NO GUARANTEES

As Colts Head Coach Jim Caldwell begins preparations for the 2010 season, he said there is much about which to be optimistic for the future.

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Colts Head Coach Jim Caldwell Has Good Feeling As Preparations Begin for 2010

INDIANAPOLIS – Looking ahead, Jim Caldwell likes what he sees.

Caldwell, entering his second season as the Colts' head coach, said the time has come to move forward from Super Bowl XLIV, and because of the nature of the team and its players, that's a process he said will be productive and successful.

The Colts are experienced. They're professional. They also, Caldwell said, know what it takes to win and know that there's little to be gained from worrying about what's past.

So, Caldwell was asked Sunday, "Is he optimistic about the coming season?"

Absolutely, he said.

"No question about it," Caldwell said during the 2010 NFL Scouting Combine, which is scheduled to continue at Lucas Oil Stadium in downtown Indianapolis through Tuesday.

"We are. There are some things that we feel are good and solid and that we need to build upon. But you also can't be lulled to sleep. Because of the fact you had some success the year before does not guarantee success the next year.

"Matter of fact, the way the rules are set, everything sort of works against you not being able to repeat."

The Colts, despite those rules that encourage parity and are designed to allow less successful teams to raid the rosters of more talented ones, have remained one of the NFL's most successful teams throughout the last decade.

The Colts have made the postseason an NFL-best eight consecutive seasons, winning the AFC South in six of the past seven seasons. They have won 12 or more games for seven consecutive seasons, an NFL record, and they have played in two of the last four Super Bowls.

They have had that success despite losing players such as Mike Peterson, Jake Scott, Cato June, David Thornton, Steve McKinney and Marcus Washington to free agency, and during the decade of 2000-09, they won more games – 115 – than any team in a single decade in NFL history.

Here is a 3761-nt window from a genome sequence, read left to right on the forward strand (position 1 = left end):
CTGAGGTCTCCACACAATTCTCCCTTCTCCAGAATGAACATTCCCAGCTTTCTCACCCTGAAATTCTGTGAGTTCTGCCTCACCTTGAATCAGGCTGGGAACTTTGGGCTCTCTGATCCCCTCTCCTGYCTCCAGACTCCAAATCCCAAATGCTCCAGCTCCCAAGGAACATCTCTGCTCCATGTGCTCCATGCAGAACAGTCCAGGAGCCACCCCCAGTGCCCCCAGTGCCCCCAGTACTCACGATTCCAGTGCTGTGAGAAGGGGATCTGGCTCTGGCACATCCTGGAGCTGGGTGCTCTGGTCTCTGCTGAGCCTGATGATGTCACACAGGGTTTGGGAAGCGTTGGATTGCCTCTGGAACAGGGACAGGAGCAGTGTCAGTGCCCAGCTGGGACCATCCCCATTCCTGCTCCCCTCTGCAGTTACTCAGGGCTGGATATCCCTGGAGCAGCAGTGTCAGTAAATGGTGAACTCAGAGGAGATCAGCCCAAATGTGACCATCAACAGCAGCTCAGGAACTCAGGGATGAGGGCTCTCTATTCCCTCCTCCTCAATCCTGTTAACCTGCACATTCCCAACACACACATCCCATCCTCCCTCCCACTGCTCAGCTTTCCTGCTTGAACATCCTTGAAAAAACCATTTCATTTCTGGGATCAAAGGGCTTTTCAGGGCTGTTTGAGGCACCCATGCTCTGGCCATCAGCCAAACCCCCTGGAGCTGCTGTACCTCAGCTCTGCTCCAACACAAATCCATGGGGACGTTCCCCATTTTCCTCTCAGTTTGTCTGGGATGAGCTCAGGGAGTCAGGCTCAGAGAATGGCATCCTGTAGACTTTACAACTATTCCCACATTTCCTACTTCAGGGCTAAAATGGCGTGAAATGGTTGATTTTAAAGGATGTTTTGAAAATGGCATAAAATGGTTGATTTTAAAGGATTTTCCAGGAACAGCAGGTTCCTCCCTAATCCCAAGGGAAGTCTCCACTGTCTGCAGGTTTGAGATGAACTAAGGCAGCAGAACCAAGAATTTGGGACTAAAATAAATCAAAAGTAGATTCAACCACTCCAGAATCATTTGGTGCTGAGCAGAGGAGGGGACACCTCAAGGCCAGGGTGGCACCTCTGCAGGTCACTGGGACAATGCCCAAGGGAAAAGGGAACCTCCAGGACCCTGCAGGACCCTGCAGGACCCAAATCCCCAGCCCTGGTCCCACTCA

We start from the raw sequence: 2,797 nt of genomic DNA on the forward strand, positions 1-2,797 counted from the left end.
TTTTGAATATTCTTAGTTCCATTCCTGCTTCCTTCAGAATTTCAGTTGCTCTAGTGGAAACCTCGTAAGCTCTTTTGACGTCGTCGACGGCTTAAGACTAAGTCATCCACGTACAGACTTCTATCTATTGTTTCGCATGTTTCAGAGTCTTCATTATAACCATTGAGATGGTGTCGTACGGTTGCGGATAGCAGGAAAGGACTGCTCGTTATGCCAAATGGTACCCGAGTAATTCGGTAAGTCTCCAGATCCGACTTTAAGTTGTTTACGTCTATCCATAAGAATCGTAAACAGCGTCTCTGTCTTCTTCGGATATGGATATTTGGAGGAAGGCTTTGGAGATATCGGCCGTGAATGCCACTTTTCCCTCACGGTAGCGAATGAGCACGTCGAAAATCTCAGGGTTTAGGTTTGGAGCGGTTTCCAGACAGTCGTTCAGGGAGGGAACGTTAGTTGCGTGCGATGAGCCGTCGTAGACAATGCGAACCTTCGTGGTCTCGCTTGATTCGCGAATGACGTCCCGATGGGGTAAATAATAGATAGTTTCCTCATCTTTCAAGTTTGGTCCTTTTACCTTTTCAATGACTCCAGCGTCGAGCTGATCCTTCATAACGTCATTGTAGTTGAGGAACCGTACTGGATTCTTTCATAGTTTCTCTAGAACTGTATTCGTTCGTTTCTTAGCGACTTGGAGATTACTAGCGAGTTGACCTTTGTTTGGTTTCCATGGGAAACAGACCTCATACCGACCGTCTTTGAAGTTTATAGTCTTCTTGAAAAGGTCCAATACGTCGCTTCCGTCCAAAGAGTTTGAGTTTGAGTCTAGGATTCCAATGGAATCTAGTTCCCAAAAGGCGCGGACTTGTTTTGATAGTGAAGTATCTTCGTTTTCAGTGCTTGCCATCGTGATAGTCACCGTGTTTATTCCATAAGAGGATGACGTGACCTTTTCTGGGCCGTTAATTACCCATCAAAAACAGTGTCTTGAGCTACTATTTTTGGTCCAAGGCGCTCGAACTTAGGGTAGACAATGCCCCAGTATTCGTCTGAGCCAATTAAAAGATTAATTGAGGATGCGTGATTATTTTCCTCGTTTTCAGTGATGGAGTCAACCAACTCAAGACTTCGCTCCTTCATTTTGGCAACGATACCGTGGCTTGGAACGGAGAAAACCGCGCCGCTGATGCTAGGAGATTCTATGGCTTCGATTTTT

The Colts from mid-October 2008 through December 2009 won an NFL record 23 consecutive regular-season games, and much of the success has come from dedication in the off-season conditioning program, which Caldwell said will start a bit later than normal because of the team's extended post-season run.

The off-season, which began in mid-March last year, will begin this off-season in mid-April, Caldwell said.

"We've just kind of adjusted it a little bit," Caldwell said. "We have to allow some recovery for the body. There are certain guys that may have to get some sort of procedure at some point. It allows a little time for that. Since we played so late, we still have the benefit of all the games we got during that time, the running, the lifting, things of that nature. We're trying to balance all of that out.

"We try to pare it down a little bit more and take into account the wear and tear one might have during the course of a season. This all adds up, but yet we still have to get our work done. It's not a reduction in what we do in terms of the intensity level, in terms of our emphasis on making certain we understand our particular positions to ensure our bodies are in the best possible shape and that we're operating on all cylinders effectively. We're still going to put that kind of work in."

Caldwell said the Colts being a veteran team with experienced leadership should preclude any complacency approaching the off-season.

"Even though we might start a little late, the great majority of our guys are intrinsically motivated," he said. "I would not doubt that some of them have started already. That's how our team is formulated, with guys that have that kind of drive and desire. They start to come back a little earlier than we anticipate most years. They set a great standard and they don't just give it lip service. They live their lives that way.

"They understand how difficult it is. There's a lot of work that goes into it. When we come back we'd better come back and get our hard hats back on and go to work just as we normally do."

And Caldwell said while those players are talented, with seven Pro Bowl selections and four-time NFL Most Valuable Player Peyton Manning on the roster, they have had the success for more reasons than that talent.

"We do have some talent," Caldwell said. "But as I tell the guys all the time, in the book that Geoff Colvin wrote where it said, 'Talent is overrated,' the premise of the book is talent will prevail over hard work every time, if talent works hard. Even though we may have a measure of talent in some areas, we have to work extremely hard in order to get better. . . .

"What we have to do is the thing that we've always done. We just focus in on what we have to do. We're getting a little bit of a respite, recuperating and when we come back to work we're going to work."

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